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Hot cars, bee stings, snakebite… summer brings risks for our pets. Read our vet tips to keep yours healthy.
Story: Dr Kerry Bail, veterinarian, Great & Small Veterinary Services, Beaconsfield Upper.
Summer is here and the warmer weather brings risks for our pets. Vets see many pets come in at this time of year because they are out and about with their owners as they travel, garden, and generally spend more time outdoors.
Make sure you know where your local vet is in case of emergency. And if you can, get the details of nearby animal emergency clinics, which are usually open 24/7, even on Sundays and public holidays.
Here are some summer dangers you should be aware of:
Watch out for your furry friend this summer. SOURCE: Getty Images
Bee and wasp stings
These can lead to pain and swelling at the site of the sting. Dogs are often bitten on the face as they are curious creatures and love investigating. Look for the sting and remove it if possible. If your pet will let you, place an ice pack wrapped in a damp cloth on the site of the bite to reduce pain and swelling. Some pets can have an anaphylactic reaction to a sting and this can be life threatening. If you notice severe facial and/or neck swelling, difficulty breathing, excessive salivation, vomiting or collapse, seek veterinary advice immediately.
Snail and slug bait
This is very attractive to pets and is highly toxic. Ingestion of even small quantities can be rapidly fatal. Products that claim they are 'safe for pets' generally aren't - they have a bitter taste but this works as a deterrent for only some pets. Others will still eat these baits, so consider whether they are absolutely necessary in your garden or even in your shed. Signs to look for are tremors and seizures. If your dog has accidentally ingested snail bait, bring it in the packet to the vet so we can see exactly what the active ingredient in the poison is.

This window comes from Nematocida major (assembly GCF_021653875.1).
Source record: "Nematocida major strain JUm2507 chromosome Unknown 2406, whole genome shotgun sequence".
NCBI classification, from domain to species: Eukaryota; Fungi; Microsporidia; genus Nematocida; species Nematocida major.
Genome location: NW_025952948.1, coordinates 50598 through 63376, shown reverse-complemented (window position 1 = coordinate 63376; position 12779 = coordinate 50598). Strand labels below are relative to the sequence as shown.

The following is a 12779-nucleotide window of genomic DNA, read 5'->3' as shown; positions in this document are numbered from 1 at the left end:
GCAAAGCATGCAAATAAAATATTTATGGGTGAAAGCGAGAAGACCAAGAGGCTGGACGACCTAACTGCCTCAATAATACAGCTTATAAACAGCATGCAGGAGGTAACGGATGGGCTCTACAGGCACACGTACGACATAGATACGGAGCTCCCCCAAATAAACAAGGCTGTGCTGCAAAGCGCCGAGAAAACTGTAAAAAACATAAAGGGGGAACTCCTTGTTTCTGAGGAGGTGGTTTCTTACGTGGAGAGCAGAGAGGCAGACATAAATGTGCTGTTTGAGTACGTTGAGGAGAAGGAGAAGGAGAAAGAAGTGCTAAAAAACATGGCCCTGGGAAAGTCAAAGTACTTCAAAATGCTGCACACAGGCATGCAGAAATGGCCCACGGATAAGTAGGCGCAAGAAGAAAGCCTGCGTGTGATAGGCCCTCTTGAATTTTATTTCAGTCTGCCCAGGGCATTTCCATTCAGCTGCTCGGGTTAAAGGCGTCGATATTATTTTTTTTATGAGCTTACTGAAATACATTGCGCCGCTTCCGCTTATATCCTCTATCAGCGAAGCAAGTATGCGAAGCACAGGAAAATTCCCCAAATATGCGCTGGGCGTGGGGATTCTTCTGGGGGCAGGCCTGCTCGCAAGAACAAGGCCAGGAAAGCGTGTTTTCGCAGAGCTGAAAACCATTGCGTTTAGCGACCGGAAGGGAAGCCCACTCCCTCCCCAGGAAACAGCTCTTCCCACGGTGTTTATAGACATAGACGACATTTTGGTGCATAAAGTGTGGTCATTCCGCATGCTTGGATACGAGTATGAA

For a safer option to keep pests at bay, a deep container of beer that your dog can’t access will kill snails and slugs.
Keep your pets safe this season. SOURCE: Getty Images.
A curious nature and hunting instinct put dogs and cats at risk for snakebite. Snakes hibernate in winter and start to emerge from their holes in spring as temperatures rise. They are more common in rural areas but are also present in metro areas and in some parks and gardens.
Australia has many venomous snakes and the signs of snakebite vary depending on the species. They may include some or all of the following:
Sudden weakness then collapse
Shaking and twitching
Blood in the urine.
The most common places pets are bitten is the face and legs. If you suspect your pet has been bitten by a snake, keep him as quiet and calm as you can and go straight to your closest vet.
Fertiliser and mushroom compost
Pets love the smell and taste of some fertilisers, and if eaten, they can prove rapidly toxic or even fatal. Dogs can become very ill even if they’ve been digging in a pile of compost, as they then ingest the toxins while licking their paws. Seek veterinary advice if ingested.
Beware of your dog ingesting fertilisers or compost while playing outdoors. SOURCE: Getty Images
Lilies (such as the tiger, asiatic and Easter variety) can cause kidney failure in cats if ingested. The leaves, stems, stamen, and even the water the lilies are stored in, can all be poisonous. Rhododendrons and azaleas, daffodil bulbs and daphne can also cause problems if they are eaten.
It doesn't have to be very hot outside for a car to dramatically heat up inside. Keep this in mind, and remember that it takes only a few minutes for a pet to begin to suffer from heatstroke. Parking in the shade or leaving the windows down doesn't help much.
Keep your pets cool while travelling this summer. SOURCE: Unsplash
With warmer weather comes increased exposure to fleas, ticks and mosquitoes, so it's essential your pet is up to date with their parasite prevention, including heartworm, which is spread by mosquitoes. Ask your vet for the best prevention for your pet.
Travelling with your pets
If you are taking a road trip with your pets remember to always make sure you make regular stops for toilet breaks and to offer your pets cool water. If you freeze a plastic water bottle full of water, it will melt as you go and will help cool your pet down.
Many dogs get travel sickness, which is distressing for the dog and their family. The car movement affects their balance, leading to nausea and vomiting. There is now an excellent anti-nausea medication that can be given in tablet form. This doesn’t have any sedative effects so your pet can enjoy the trip with you.
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